The Ashes: Boxing Day set for world record crowd

England's Matt Prior drops a catch against Western Australia Chairman's XI in Perth. Picture: AP

England's Matt Prior drops a catch against Western Australia Chairman's XI in Perth. Picture: AP

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CRICKET Australia has announced that all available tickets for the opening day of the Boxing Day Test against England have been snapped up, and the near 100-000 crowd at the Melbourne Cricket Ground could break a 52-year-old world record for single-day attendance.

The MCG’s official capacity is 100,000, although without all the standing room seats being sold, it’s about 98,000 to 99,000. The current attendance record for a single day is 90,800, also at the MCG, during a West Indies test against Australia in 1961.

The first match of this year’s five-test Ashes series begins Nov. 21 in Brisbane. England is attempting to win a fourth straight series.

Meanwhile, England’s suffering continued this morning on day two of their Ashes tour opener in Perth as two more WA Chairman’s XI batsmen passed 50 - to make it six out of the top six in a total of 451 for five declared.

Glamorgan all-rounder Jim Allenby (53) and 20-year-old spinner Ashton Turner (62no), in his maiden first-class innings, completed the sequence as England’s embarrassment extended to a solitary wicket before the hosts called time on their first innings.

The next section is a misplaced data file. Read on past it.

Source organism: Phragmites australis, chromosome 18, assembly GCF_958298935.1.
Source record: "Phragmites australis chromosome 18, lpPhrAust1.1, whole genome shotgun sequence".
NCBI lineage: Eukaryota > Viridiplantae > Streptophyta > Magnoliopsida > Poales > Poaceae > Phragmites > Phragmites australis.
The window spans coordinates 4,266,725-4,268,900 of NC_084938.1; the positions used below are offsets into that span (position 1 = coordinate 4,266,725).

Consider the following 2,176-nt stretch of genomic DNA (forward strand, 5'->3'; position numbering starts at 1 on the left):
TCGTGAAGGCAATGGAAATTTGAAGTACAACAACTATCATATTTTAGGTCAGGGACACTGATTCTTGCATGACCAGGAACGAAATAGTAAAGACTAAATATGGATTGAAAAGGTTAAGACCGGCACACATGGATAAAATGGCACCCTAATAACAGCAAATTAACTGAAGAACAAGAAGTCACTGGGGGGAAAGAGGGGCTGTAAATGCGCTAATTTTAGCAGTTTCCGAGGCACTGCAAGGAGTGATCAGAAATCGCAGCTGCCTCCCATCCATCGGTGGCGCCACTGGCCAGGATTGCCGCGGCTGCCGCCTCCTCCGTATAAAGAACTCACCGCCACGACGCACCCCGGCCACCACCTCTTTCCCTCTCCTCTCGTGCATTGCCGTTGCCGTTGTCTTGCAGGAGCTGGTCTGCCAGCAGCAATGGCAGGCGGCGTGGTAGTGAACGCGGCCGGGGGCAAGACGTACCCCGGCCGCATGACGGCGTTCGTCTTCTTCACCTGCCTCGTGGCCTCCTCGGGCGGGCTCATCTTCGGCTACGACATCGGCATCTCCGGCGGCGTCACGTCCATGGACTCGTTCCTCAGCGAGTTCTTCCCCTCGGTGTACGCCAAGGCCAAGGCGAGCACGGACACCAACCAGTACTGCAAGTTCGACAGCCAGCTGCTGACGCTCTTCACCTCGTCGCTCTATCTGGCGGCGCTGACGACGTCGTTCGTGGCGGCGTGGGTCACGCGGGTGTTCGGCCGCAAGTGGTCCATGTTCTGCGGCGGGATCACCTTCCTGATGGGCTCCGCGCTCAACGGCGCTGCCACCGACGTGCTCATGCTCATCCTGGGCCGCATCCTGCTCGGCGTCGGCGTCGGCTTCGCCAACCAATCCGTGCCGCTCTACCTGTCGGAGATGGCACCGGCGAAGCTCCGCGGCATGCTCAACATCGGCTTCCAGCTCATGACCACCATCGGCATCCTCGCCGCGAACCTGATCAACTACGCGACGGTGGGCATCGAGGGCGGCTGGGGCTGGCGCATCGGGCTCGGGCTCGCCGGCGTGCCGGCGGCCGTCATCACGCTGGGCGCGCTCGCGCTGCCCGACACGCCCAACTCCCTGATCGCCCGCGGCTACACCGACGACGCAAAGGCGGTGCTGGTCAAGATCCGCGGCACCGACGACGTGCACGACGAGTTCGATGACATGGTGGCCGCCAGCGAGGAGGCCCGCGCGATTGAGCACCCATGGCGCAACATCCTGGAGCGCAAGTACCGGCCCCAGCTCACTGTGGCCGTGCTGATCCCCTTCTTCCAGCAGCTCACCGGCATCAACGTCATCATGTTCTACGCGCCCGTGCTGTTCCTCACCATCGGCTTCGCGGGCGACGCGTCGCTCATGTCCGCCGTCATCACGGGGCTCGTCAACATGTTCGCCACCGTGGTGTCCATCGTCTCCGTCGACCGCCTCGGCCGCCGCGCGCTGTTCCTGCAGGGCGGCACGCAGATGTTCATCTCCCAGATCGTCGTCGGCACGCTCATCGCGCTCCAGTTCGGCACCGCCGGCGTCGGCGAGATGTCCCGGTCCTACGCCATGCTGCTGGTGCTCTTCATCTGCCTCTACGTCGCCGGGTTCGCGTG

There was still the potential too for insult to English injury, in 20 minutes’ batting to lunch.

But an early appeal for caught-behind against Michael Carberry, driving at Burt Cockley, was as close as the tourists came to a scare on the way to 18 without loss.

Boundaries

It was the hosts, in fact, who encountered a setback when Cockley limped off midway through his third over - the last before lunch - and Joe Root then cut replacement seamer Matt Dixon for two fours in three balls.

The Chairman’s XI had moved from their overnight 369 for four past 400 with a rush of eight boundaries in 33 runs and just 27 minutes off the bowling of Chris Tremlett and James Anderson.

Not all the fours came off the middle of the bat. But two down the ground by Turner off Tremlett resoundingly did, and Allenby also got plenty on the one off his legs from Anderson for his eighth boundary to take him past 50 and his team past 400.

He was gone soon afterwards - for the lowest completed score by a home batsman in this match, lbw playing slightly across the third ball of Steven Finn’s first over of another sunny morning.

Turner remained assured, however, completing his 50 alongside wicketkeeper Tom Triffitt - who was dropped by his opposite number Matt Prior, racing back towards fine-leg from a mishook at Boyd Rankin, and was 18 not out when the declaration came.

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